I am going to start from the end: all the members of my team broke their ADZ record by huge margins during this TTT event (3 minutes for me). As a team, we finished 4th in Frappe overall and 3rd in the Platinum League. Great result.
We made sure that collectively and individually there was nothing left to achieve in 2021, so we could make peace with quite a difficult year.
I have a natural tendency to use superlatives and exaggerated adjectives in normal situations. The upside of painting things with a glowing description is that it helps ordinary things look great. The downside is that when something really superlative occurs, I am left without options to describe it.
Climbing ADZ for the First Time
For any Zwifter, the first time you cross the line indicating the beginning of the ADZ climb and the countdown of the 21 turns appears on your screen, it is one of the most daunting experiences in the game. The most optimistic of us think “I am not going to make it”, while the most dramatic say “I am going to die in the attempt.” More than likely, at least the first time, by the end of the climb any physical resemblance with a human being will be a pure coincidence. At best you may qualify for a deteriorated Zombie, or a mummified version of a very old type of Homo neanderthalensis.
The reality is that one way or the other the vast majority of us make it, and swear to never do it again. But then we do it again. And sometimes, again and again. At least in my case, ADZ is addictive. I’ve climbed it more than 40 times, and I know it by heart: the gradients, the turns, where to push or not, where it hurts, and when to recover.
On 30th December, surrounded by my teammates, I felt I was discovering ADZ for the first time. It felt totally different, like we were conquering something together. Our plan was to deploy the Coalition flag on top of ADZ in less than 48 minutes and I felt I was a blend of Armstrong (I mean Neil Armstrong, not Lance), an Avenger (I will take it personally if someone suggests I am Antman), and Super Mario (the Kart version for Super Nintendo console in which you could throw banana peels).
Despite the fact that nothing went as planned, I think we all felt we were in a bubble.
The Climb: IRL Inflation Applies to W/KG
While we agreed we would start at 4 w/kg and see how everybody felt, Brian thought that the inflation we are experiencing IRL also applies to w/kg and quickly decided that 4 = 5. Andy tried for six milliseconds to have him decelerate, but quickly understood it was a lost cause.
Nobody complained. It was a collective “F**k it. Let’s do this. What’s meant to happen will happen. If we die we die. Tell my family I do this for them and I love them.”
(This is the moment in my posts when I usually refer to a song popping in my head, which in this case was “I Don’t Wanna Miss a Thing” by Aerosmith, which is too embarrassing to disclose, so I will not).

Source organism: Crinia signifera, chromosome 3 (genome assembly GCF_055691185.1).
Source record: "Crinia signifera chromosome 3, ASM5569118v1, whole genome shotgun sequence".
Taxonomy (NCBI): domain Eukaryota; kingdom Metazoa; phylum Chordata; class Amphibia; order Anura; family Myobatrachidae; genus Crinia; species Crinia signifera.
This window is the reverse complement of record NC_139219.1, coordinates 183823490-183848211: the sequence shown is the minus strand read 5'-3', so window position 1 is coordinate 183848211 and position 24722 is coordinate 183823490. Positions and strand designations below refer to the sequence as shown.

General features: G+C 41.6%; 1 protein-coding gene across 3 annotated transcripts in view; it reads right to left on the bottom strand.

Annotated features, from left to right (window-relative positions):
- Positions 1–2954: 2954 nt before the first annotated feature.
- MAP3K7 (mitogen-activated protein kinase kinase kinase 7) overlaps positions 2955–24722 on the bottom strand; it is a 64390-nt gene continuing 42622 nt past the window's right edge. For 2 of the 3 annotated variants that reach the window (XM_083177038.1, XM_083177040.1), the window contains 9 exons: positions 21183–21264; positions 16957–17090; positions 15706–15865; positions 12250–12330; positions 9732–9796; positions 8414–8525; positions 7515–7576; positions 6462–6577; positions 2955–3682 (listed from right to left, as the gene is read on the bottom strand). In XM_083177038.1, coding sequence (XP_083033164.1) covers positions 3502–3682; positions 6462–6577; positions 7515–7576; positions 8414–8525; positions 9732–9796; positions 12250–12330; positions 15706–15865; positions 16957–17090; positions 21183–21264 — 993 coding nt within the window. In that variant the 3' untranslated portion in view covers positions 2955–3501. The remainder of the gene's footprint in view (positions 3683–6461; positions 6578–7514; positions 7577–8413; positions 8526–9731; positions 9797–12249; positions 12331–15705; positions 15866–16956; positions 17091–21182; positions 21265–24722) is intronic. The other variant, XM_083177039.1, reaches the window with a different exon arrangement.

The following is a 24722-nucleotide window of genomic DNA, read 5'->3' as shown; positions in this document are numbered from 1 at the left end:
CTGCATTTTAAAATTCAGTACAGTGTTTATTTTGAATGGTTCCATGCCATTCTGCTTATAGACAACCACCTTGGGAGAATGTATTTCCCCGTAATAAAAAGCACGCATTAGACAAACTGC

We did not sustain 5 w/kg until turn 14, but we were on average way above the 4 and somewhere between 4.3 and 4.4. Since the results of TTT depend on the time of the 4th rider crossing the line and the first signs of fatigue appeared in some teammates, a decision had to be made.
In a no draft world like ADZ, normally you race against each other. Here we were racing FOR each other. We needed to remain in groups. On turn 11 we decided the best option was to split with a group of five leading.
In Brian I had found my ADZ twin and partner, we stuck to each other as if our lives depended on it. I could not produce a single watt more for sure, but slowing down would have also broken my body into a thousand pieces, and I assume I am not very good at reassembling bodies. I tried once to reassemble a bike and it did not go particularly well, therefore a body…
As we approached the top of the climb, the only thing maintaining our pedaling was the faith our teammates had in us. We may fail ourselves, but we couldn’t fail them.
Andy’s Permanent Feather PowerUp
Two kilometers to the top, Andy was still able to move many times back and forth between two groups separated by 30 seconds as if it was normal. Jokes aside, I am seriously convinced Andy swallowed a feather powerup when he was a child which has a lifelong permanent effect. There is no other possible explanation… is that cheating? Should I report him to ZADA?
Before the race, we all tried to guess what time we could achieve on ADZ. But as each of us crossed the line we could not believe our times. We were all announcing ADZ personal records in full minutes. 2, 3, 5-minute cuts… it was a collective PR slaughter! It was a victory of the team against other teams, but also of each of us against ourselves.
Overcoming difficulties together and achieving great results is for me the essence of what a team is. I starve for these moments. They create incredibly strong links. I will never forget the 30th December 2021.